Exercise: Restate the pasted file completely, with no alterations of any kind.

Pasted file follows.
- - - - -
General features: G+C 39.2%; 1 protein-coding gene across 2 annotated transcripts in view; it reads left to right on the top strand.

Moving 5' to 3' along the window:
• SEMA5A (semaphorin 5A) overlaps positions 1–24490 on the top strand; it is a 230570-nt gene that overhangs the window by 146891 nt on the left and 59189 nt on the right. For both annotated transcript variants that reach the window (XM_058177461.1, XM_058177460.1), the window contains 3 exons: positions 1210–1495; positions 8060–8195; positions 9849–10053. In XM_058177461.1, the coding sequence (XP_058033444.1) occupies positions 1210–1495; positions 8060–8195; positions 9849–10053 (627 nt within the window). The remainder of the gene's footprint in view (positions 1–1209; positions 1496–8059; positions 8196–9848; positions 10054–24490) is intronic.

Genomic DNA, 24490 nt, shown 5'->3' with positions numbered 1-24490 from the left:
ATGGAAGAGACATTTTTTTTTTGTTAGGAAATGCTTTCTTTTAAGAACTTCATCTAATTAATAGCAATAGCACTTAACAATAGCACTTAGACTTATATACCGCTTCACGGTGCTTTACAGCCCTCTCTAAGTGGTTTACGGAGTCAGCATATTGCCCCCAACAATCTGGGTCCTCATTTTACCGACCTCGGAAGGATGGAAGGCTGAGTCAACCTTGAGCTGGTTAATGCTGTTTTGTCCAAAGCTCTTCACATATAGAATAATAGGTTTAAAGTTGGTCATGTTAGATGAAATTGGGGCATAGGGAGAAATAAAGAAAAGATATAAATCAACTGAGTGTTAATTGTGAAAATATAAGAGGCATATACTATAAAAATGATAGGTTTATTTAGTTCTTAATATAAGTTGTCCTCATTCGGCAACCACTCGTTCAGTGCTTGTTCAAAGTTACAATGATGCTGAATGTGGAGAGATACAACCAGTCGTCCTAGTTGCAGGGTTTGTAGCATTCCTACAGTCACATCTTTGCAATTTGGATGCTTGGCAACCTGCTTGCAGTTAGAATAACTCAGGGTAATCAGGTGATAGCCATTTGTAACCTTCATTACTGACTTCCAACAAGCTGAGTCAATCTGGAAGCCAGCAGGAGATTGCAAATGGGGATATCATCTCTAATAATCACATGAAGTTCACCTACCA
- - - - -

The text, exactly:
General features: G+C 39.2%; 1 protein-coding gene across 2 annotated transcripts in view; it reads left to right on the top strand.

Moving 5' to 3' along the window:
• SEMA5A (semaphorin 5A) overlaps positions 1–24490 on the top strand; it is a 230570-nt gene that overhangs the window by 146891 nt on the left and 59189 nt on the right. For both annotated transcript variants that reach the window (XM_058177461.1, XM_058177460.1), the window contains 3 exons: positions 1210–1495; positions 8060–8195; positions 9849–10053. In XM_058177461.1, the coding sequence (XP_058033444.1) occupies positions 1210–1495; positions 8060–8195; positions 9849–10053 (627 nt within the window). The remainder of the gene's footprint in view (positions 1–1209; positions 1496–8059; positions 8196–9848; positions 10054–24490) is intronic.

Genomic DNA, 24490 nt, shown 5'->3' with positions numbered 1-24490 from the left:
ATGGAAGAGACATTTTTTTTTTGTTAGGAAATGCTTTCTTTTAAGAACTTCATCTAATTAATAGCAATAGCACTTAACAATAGCACTTAGACTTATATACCGCTTCACGGTGCTTTACAGCCCTCTCTAAGTGGTTTACGGAGTCAGCATATTGCCCCCAACAATCTGGGTCCTCATTTTACCGACCTCGGAAGGATGGAAGGCTGAGTCAACCTTGAGCTGGTTAATGCTGTTTTGTCCAAAGCTCTTCACATATAGAATAATAGGTTTAAAGTTGGTCATGTTAGATGAAATTGGGGCATAGGGAGAAATAAAGAAAAGATATAAATCAACTGAGTGTTAATTGTGAAAATATAAGAGGCATATACTATAAAAATGATAGGTTTATTTAGTTCTTAATATAAGTTGTCCTCATTCGGCAACCACTCGTTCAGTGCTTGTTCAAAGTTACAATGATGCTGAATGTGGAGAGATACAACCAGTCGTCCTAGTTGCAGGGTTTGTAGCATTCCTACAGTCACATCTTTGCAATTTGGATGCTTGGCAACCTGCTTGCAGTTAGAATAACTCAGGGTAATCAGGTGATAGCCATTTGTAACCTTCATTACTGACTTCCAACAAGCTGAGTCAATCTGGAAGCCAGCAGGAGATTGCAAATGGGGATATCATCTCTAATAATCACATGAAGTTCACCTACCA